Summer Tourists

The past few days were spent making like a tourist. Mary and I finally managed to coordinate our calendars, and by leveraging the holiday on Monday, and adding a couple of days following America’s paean to workers, we pieced together four days/three nights of what was our summer vacation, 2014.

American workers take fewer vacation days than anyone else with an advanced economy in the world because we’re the only place where workers aren’t guaranteed paid vacation time. Nearly ¼ of all U.S. workers get no paid holidays or vacations at all—I would fall into that category, residing in free agent nation. Another survey indicates that Americans who accrue paid time off only take half of it on average.

Back in the spring, Miss Mary located a sweet coastal resort via one of the many deal-of-the-day websites back in the spring. I remember her saying, “I’ve found a good deal and I am going to book us at the Newagen Seaside Inn for Labor Day. “Are you okay with that?” she asked me. For me, these things are always too far in advance for me to visualize, but I always nod my head and say “yes.”

In Maine, tourists always descend on our state at the start of summer like … (well, you supply the metaphor). Whatever one you choose to go with, we all know that “vacationland” ends up serving as a sublet by the natives for June, July, August, and parts of September, so we can pay the mortgage through the leaner part of the year, until yet another tourist season rolls around. Apparently someone is taking their vacations, and they’re all coming to Maine for them.

I like to recommend Sanford Phippen’s book, Kitchen Boy, as a read for anyone interested in understanding Maine’s colonial economic state. While the book was published in 1996, it’s centered in Phippen’s own experiences 30 years prior, as he ably recounts what it was like being a summer servant for the well-heeled that frequent places like Mount Desert Island, because they are so “quaint.”

Boothbay Harbor is another one of Maine’s varied peninsula’s jutting southward into the Atlantic. A short ten-mile diversion from busy Route 1 deposits drivers into the heart of one of Maine’s prettiest coastal villages. I like Boothbay, or “the Harbor” as it’s known to many. I loved our time out on Southport Island even more.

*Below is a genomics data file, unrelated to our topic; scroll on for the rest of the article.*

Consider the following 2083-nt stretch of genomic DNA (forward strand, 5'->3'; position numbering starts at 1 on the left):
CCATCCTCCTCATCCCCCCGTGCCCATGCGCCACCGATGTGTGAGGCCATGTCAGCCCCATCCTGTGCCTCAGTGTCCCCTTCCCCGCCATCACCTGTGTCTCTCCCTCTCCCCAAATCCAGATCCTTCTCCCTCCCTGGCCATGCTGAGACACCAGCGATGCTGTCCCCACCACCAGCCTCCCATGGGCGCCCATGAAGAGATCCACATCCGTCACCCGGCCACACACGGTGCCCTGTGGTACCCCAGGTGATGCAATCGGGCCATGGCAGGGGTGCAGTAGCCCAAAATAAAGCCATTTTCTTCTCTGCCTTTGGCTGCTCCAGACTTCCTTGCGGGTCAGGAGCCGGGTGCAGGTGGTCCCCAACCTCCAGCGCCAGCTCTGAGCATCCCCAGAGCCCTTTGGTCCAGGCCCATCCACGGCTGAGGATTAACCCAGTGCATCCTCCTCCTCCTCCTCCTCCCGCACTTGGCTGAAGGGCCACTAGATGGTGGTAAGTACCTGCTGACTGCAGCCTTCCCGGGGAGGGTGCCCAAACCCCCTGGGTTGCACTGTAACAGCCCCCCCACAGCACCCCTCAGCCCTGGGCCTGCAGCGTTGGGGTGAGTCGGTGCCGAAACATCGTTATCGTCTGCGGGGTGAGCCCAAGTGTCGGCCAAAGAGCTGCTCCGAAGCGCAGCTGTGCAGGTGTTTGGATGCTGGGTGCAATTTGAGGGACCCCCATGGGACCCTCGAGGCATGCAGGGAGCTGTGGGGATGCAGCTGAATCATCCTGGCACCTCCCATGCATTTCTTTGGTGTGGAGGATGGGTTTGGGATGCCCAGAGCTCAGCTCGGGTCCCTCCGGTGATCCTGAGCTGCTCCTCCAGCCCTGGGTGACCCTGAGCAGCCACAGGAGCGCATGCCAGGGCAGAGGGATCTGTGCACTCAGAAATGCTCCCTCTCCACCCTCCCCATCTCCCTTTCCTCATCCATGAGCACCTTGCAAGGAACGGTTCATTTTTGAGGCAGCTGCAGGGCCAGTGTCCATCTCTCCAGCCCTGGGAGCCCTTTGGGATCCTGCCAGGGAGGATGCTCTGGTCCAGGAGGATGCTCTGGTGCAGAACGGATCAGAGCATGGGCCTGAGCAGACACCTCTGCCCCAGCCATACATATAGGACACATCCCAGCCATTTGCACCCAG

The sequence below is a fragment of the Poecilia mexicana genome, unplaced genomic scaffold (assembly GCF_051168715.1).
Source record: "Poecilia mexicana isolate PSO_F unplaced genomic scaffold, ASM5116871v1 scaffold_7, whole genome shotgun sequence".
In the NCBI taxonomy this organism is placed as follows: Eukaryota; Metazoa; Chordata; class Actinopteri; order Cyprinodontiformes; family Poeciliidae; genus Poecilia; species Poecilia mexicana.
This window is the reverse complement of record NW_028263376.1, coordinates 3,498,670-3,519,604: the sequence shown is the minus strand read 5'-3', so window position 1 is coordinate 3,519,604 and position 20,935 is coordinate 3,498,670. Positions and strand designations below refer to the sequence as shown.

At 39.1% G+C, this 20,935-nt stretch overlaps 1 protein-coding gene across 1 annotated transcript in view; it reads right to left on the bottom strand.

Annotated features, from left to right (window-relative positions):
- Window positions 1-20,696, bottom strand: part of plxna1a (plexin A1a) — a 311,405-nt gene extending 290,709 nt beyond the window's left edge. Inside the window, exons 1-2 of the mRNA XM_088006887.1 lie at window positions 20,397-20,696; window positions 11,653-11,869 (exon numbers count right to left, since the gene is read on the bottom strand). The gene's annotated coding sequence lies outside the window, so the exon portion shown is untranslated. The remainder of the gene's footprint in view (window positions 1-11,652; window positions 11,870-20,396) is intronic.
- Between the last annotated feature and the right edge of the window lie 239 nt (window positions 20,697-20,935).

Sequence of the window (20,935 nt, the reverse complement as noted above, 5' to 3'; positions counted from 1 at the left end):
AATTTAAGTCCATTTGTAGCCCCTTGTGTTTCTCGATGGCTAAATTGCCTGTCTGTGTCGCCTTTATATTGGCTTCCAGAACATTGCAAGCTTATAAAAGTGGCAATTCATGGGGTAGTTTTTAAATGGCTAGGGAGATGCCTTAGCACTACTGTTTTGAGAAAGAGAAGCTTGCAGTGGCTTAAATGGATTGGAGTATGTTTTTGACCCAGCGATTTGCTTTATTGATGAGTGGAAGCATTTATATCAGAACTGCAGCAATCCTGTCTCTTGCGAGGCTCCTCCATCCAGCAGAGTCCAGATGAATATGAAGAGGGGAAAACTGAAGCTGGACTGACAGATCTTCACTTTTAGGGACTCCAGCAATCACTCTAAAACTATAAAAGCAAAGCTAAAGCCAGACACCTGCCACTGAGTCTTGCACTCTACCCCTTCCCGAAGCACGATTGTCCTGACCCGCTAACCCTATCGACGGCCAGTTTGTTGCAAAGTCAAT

Sunrise in the harbor-Newagen.

Sunrise in the harbor-Newagen.

We made a trip back into Boothbay Harbor on Tuesday, when the coast was socked in by fog. We had some craft beer, Mary did some shopping—I even posted Tuesday’s blog post from the “porch” at Boothbay Harbor Memorial Library. We also had a phenomenal Italian dinner at Port of Italy Tuesday night, when we made the short, 6-mile return trip for a late dinner.

Southport Island was a splendid respite for a few days from the harried running to-and-fro of moneymaking and work, the best freakin’ few days away from the grind we’ve both had in awhile. What made it even more special is that the time was spent primarily along a lesser-traveled section of the state’s rocky coastline.

Maine coastline

Early morning sunrises, swimming in the cove, and climbing over the same rocks that Rachel Carson fell in love with was magical and a time we won’t soon forget. We even found time for a few lobster rolls, too.

Until billionaires buy up the rest of Maine’s coastline, I’d like to find a way to make a trip every summer to Southport, and this little tourist colony at Newagen, for some annual rest and relaxation.

Miss Mary and the JBE, making like tourists.

Miss Mary and the JBE, making like tourists.

2 thoughts on “Summer Tourists

  1. “Kitchen Boy” is an intriguing book, Sandy Phippen being the consummate summer servant. It’s on my coffee table right now!

    What you say about Maine’s colonial economy is interesting and yet, one could say that progress and cheap energy has democratized these beautiful places for all us “summer servants” and “welders at the War Machine.”

    I’m glad you were able to “make like a tourist.” Welcome home!

    • @JAB Glad you are enjoying “Kitchen Boy.” Sandy’s a wonderful Maine writer who gets much of what he tackles, right.

      Not sure if “democratized” is the right word. While cheap energy makes it possible to visit and experience Maine’s special places, those places (particularly the coastline) are increasingly being closed off to “summer servants” and “welders” and writers without a trust fund.

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